Lian et al. (2020) Blockchain-based smart lockers TAM It was found that perceived usefulness and perceived ease of use are the critical factors. It also indicated that safety was not the major concern when using a blockchain-based smart locker

Demographic information of the respondents

No. (%)
Gender Male 123 38.93
Female 87 61.07
Age Below 25 81 50.00
25–30 78 32.55
31–40 46 10.07
Over 40 5 7.38
Educational level Upper secondary school or below 19 9.05
University students or above 191 90.95
Familiarity with blockchain-based games Very familiar 94 44.76
Heard before 91 43.33
Never heard 25 11.90
Frequency of use 2–3 times per day 34 16.19
2–3 times per week 55 26.19
2–3 times per month 44 20.95
Hardly use 77 36.67

Item loadings, CR, AVE and Cronbach’s alpha for each construct

Construct Scale item Factor loading CR AVE Cronbach’s alpha
Perceived security SE1 0.837 0.916 0.732 0.916
SE2 0.902
SE3 0.842
SE4 0.840
Privacy PR1 0.848 0.908 0.712 0.905
PR2 0.878
PR3 0.858
PR4 0.788
Trust TR1 0.896 0.934 0.824 0.932
TR2 0.948
TR3 0.878
Perceived usefulness PU1 0.889 0.901 0.754 0.900
PU2 0.892
PU3 0.822
Perceived ease of use PE1 0.773 0.882 0.651 0.881
PE2 0.849
PE3 0.819
PE4 0.784
Perceived enjoyment EN1 0.884 0.904 0.758 0.903
EN2 0.876
EN3 0.852
Subjective norms SN1 0.804 0.903 0.757 0.901
SN2 0.885
SN3 0.917
Behaviour intention to use BI1 0.860 0.922 0.797 0.921
BI2 0.933
BI3 0.883

Discriminant validity of constructs

SE PR TR PU PE EN SN BI
SE 0.856
PR 0.269 0.844
TR 0.347 0.281 0.908
PU 0.302 0.0220 0.249 0.868
PE 0.325 0.32 0.427 0.441 0.807
EN 0.412 0.291 0.356 0.356 0.410 0.871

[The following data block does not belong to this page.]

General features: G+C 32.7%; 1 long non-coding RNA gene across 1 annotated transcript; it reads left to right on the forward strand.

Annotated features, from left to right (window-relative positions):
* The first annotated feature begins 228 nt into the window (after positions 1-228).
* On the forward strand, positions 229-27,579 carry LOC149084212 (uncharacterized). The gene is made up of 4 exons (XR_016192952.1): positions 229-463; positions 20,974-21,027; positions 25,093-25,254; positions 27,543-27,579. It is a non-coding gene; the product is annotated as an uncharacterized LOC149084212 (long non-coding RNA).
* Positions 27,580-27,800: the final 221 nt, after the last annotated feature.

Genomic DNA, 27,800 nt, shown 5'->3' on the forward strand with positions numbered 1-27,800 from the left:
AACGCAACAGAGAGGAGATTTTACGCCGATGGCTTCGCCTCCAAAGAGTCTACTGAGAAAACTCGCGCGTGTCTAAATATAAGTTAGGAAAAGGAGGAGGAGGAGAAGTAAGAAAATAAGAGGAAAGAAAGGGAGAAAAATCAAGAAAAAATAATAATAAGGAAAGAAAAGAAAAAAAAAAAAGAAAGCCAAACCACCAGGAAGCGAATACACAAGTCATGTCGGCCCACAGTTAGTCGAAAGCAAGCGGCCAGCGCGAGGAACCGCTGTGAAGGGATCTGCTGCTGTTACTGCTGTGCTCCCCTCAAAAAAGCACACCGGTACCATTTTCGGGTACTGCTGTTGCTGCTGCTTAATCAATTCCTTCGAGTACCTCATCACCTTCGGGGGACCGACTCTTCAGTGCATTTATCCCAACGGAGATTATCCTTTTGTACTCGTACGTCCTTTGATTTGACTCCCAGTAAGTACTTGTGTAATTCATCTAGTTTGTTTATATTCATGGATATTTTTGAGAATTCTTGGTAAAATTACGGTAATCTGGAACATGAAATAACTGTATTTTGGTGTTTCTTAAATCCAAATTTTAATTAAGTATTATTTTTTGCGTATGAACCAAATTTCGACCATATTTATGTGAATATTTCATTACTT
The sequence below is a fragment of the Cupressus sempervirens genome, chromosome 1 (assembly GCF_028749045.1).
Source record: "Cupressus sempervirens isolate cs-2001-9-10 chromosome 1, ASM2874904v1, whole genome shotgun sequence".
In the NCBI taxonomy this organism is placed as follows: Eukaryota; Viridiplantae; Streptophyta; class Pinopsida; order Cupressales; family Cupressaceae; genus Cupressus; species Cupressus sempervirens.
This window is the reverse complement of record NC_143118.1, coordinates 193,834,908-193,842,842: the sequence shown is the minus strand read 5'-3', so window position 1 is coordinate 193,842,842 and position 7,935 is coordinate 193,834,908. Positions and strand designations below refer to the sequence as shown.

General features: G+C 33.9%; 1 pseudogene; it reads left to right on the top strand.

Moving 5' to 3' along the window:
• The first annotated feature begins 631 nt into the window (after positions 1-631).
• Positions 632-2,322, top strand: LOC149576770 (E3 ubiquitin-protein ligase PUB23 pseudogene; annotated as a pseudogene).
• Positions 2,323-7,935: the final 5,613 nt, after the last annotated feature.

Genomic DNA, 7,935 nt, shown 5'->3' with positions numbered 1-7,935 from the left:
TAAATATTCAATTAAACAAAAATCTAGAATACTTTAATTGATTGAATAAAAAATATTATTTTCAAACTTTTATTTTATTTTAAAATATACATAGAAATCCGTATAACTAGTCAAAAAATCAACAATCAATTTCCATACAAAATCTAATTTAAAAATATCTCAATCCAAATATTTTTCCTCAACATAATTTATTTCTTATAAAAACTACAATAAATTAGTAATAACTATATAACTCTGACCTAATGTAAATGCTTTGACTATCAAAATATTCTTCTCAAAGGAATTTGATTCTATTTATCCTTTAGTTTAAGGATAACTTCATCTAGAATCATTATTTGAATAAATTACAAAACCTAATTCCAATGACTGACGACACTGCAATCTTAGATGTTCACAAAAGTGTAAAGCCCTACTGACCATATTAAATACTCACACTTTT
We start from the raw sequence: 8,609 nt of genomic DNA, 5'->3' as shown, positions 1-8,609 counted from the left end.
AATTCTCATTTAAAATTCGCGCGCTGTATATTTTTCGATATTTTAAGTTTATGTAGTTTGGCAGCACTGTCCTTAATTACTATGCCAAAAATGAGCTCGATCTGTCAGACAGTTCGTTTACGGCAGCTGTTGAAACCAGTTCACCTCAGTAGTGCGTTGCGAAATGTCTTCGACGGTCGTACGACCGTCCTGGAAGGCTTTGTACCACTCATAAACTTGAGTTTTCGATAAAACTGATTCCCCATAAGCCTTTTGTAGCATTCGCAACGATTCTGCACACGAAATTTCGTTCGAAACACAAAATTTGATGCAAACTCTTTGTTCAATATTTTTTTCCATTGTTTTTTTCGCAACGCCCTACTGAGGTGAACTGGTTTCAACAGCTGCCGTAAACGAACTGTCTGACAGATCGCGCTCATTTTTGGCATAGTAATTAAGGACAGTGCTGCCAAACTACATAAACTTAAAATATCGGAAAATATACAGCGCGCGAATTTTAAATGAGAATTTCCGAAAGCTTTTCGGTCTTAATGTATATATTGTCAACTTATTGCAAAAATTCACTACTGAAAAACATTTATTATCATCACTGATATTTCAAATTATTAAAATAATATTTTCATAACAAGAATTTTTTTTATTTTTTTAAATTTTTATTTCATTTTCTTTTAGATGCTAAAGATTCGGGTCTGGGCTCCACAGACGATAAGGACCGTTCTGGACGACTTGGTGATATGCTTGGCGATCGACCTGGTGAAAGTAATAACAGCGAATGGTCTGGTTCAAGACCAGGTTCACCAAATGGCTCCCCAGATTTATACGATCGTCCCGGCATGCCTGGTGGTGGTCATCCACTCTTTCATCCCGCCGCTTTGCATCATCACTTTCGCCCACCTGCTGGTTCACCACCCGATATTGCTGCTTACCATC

SN 0.089 0.0580 0.030 0.074 0.057 0.173 0.870
BI 0.263 0.0860 0.401 0.459 0.477 0.483 0.172 0.893

Fit indices for the measurement model

Measures Recommended criteria Measurement model Suggested by authors
Chi-square/d.f. <3.0 1.288 Hayduk (1988)
NFI >0.9 0.913 Bagozzi and Yi (1988)
CFI >0.9 0.979 Bentler (1992)
RMSEA <0.09 0.037 Bagozzi and Yi (1988)
SRMR <0.08 0.057 Hu and Bentler (1998)

Results of hypotheses testing

Hypothesis Path
Coefficient
Results
H1: Perceived security will have a positive effect on trust 0.245*** Supported
H2: Privacy will have a positive effect on trust 0.104 Not supported
H3 Trust will have a positive effect on behaviour intention to use blockchain-based games 0.168*** Supported
H4: Perceived usefulness will have a positive effect on behaviour intention to use blockchain-based games 0.269*** Supported
H5: Perceived ease of use will have a positive effect on trust 0.438*** Supported
H6: Perceived ease of use will have a positive effect on perceived usefulness 0.613*** Supported
H7: Perceived ease of use will have a positive effect on behaviour intention to use blockchain-based games 0.248*** Supported
H8: Perceived enjoyment will have a positive effect on behaviour intention to use blockchain-based games 0.252*** Supported
H9: Subjective norms will have a positive effect on behaviour intention to use blockchain-based games 0.092 Not supported
Note:

***p < 0.05

Measurement items

Constructs Items Sources
Perceived security SE1. I feel safe playing blockchain-based games
SE2. I believe that blockchain-based games offer a secure way through which to play games
SE3. I feel secure managing my game assets with blockchain-based games
SE4. I believe that blockchain-based games implement security measures to protect players
Kim et al. (2008) Vatanasombut et al. (2008)
Privacy PR1. I am concerned that blockchain-based games are collecting too much personal information from players
PR2. Blockchain-based games will use my personal information for other purposes without my authorization.